NYC Council Proposed Bills For Owners & Managers: March 2024

Another council meeting brought another round of proposed bills that could impact NYC owners and managers.

This month, we’re starting by separating legislation from what’s been passed, and what’s still in committee. Each rule has a broad overview, any critical details, and a link so you can read the full proposed text. You can also track any specific rules using the city’s legislation website.

Approved By Council

Electric Vehicle Supply Equipment In Garages

Link to the rule here. 

Owners of parking garages and open parking lots with 10 or more spaces (that are licensed by DCWP) must install Electric Vehicle Supply Equipment (EVSE) in 20% of parking spots and ensure that 40% of parking spots are capable of supporting EVSE by January 1, 2035.

Adjustments or waivers may be granted based on things like structural infeasibility. Garages and lots not licensed by DWCP must conduct a study and issue a report no later than 2 years from the effective date of this rule (April 2026) recommending the required level of EVSE installation. The DOB would then promulgate rules to implement the above requirements for lots not licensed by DWCP, as well as report annually on installations.

This law was approved by the council on March 7th and sent to the Mayor’s desk for signature. If it goes unsigned 30 days later, it automatically becomes law. Given that DOB requirements are explicitly laid out in the law, there’s more to come here – stay tuned for updates from the Department.

In Committee

FISP Outreach & Notice Requirements

Link to the first rule here. 

The DOB would be required to “create and maintain” a program helping owners find labor (QEWIs) and financial resources (loan information) to comply with facade inspection requirements.

Link to the second rule here.

Owners who received notice of unsafe conditions (through filings or otherwise) would have to notify building occupants of the unsafe condition. Notices would have to be affixed in the lobby and remain until the conditions were corrected. Additionally, notice would have to be given to occupants in “at least one additional manner as established by the commissioner by rule.”

Clarifications on the Pet Law

Link to the rule here. 

This law would add new language regarding waiving the covenant or lease provision prohibiting household pets if a summary proceeding/action isn’t taken within three months of knowledge of the pet being harbored. Additionally, “Such waiver shall remain effective for the duration of the occupant’s occupancy and shall permit the occupant to replace pets with pets of the same species.”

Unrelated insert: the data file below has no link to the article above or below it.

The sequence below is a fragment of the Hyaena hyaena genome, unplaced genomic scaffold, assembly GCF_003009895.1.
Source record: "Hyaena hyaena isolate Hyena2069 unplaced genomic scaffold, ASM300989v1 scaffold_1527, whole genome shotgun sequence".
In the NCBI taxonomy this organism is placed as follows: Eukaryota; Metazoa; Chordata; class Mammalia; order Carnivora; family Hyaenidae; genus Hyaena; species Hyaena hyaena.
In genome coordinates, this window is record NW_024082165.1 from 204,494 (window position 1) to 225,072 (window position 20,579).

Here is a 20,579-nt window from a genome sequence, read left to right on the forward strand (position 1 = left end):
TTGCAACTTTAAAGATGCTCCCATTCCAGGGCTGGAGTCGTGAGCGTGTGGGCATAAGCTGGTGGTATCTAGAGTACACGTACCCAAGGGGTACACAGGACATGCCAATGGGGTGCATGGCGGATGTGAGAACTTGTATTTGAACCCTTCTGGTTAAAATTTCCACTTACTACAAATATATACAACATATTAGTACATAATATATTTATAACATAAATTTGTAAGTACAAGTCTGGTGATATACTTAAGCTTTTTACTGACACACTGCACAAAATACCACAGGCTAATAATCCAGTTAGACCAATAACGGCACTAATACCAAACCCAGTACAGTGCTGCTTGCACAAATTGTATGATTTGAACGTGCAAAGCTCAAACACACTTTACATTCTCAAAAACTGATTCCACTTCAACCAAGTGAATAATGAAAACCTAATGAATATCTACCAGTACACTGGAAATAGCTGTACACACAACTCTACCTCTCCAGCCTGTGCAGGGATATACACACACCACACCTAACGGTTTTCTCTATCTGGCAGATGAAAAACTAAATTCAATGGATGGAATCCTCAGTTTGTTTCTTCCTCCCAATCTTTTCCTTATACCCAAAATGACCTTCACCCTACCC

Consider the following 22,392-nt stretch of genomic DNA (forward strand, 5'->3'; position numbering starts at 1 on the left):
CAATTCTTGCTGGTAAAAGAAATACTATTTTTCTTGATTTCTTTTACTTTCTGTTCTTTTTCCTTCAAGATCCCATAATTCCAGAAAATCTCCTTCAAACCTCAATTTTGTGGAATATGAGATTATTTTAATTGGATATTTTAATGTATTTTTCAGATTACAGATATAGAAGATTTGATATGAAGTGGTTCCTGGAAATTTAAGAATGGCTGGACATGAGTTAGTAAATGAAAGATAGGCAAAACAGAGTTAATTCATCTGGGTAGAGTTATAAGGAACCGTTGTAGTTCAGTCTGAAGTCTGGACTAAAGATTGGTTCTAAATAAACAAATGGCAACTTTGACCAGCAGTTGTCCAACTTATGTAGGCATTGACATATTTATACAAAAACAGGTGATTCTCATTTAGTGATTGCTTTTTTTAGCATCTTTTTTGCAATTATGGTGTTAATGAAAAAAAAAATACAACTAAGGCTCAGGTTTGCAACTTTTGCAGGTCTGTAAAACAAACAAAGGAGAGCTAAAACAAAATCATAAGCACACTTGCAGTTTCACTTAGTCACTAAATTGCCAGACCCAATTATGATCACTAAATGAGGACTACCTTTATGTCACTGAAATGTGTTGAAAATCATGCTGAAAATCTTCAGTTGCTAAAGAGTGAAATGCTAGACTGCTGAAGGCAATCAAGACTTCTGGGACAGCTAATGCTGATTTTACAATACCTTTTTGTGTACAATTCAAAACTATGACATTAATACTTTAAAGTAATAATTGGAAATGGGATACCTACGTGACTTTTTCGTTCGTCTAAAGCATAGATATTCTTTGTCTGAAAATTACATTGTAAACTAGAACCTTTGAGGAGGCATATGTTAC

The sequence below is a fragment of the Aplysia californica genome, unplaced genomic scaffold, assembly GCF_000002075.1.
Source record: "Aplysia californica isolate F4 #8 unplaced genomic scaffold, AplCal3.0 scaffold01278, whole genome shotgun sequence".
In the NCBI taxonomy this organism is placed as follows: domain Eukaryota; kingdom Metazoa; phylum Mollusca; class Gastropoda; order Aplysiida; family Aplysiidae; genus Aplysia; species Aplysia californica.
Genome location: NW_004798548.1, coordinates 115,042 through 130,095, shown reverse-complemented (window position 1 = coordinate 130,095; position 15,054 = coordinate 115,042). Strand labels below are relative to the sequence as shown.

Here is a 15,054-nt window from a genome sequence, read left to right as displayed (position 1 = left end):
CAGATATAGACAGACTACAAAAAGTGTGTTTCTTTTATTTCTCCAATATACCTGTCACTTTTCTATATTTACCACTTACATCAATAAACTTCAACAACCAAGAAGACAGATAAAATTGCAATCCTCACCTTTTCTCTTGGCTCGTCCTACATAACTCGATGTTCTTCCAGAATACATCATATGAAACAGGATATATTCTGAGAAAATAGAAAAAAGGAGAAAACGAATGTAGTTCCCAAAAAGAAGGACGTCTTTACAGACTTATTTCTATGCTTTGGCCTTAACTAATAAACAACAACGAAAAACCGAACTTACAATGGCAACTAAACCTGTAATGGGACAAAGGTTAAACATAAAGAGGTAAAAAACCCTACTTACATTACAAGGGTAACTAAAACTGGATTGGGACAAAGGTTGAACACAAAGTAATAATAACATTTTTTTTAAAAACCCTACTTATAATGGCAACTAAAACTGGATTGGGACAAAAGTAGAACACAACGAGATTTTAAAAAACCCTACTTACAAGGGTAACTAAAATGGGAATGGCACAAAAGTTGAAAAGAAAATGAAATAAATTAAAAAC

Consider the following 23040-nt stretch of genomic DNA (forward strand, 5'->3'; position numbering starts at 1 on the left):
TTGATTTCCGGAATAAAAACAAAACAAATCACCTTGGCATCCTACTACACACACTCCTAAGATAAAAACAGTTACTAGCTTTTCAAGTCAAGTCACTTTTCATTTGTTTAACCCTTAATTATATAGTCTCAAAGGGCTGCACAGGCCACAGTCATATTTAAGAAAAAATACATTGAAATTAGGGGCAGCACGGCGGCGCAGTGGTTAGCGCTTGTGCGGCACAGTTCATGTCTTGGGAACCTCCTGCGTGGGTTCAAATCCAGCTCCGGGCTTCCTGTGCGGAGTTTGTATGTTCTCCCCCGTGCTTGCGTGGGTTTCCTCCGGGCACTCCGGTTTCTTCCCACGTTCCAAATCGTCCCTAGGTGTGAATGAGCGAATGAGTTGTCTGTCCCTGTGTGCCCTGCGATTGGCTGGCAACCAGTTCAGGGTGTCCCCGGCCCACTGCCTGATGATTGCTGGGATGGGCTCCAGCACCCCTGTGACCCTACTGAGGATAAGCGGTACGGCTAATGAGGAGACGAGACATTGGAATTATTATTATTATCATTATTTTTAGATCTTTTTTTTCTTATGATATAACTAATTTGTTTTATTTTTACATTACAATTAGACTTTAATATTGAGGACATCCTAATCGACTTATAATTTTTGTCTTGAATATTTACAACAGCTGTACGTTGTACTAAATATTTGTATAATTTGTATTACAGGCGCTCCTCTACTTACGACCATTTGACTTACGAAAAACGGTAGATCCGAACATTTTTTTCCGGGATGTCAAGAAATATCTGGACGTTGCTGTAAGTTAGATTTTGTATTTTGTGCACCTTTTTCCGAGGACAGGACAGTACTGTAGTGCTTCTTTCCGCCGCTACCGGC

Required Protective Devices for Seniors & Persons With Disabilities

Link to the rule here. 

This law would require owners to install certain protective devices for seniors and persons with disabilities in multiple dwellings. Devices would be installed upon the tenant’s request, and would include items like grab bars in the bathroom and floor treads. There would be no cost to the tenant, but eligible owners would be entitled to a tax abatement. A notice requirement is also part of the law, and would have to be provided on an annual basis.

Two Proposals – Snow & Ice Removal

First proposal linked here.

The first proposal related to ice and snow applies to “seniors and certain persons with disabilities,” who would receive reduced fines for failing to perform required snow removal. The proposal would also require the DSNY to establish a program to help seniors and persons with disabilities with snow removal from sidewalks abutting buildings such individuals own, lease, or occupy. The date required to create the program has passed, so it’s likely a program would be introduced before the next winter season if this bill passes.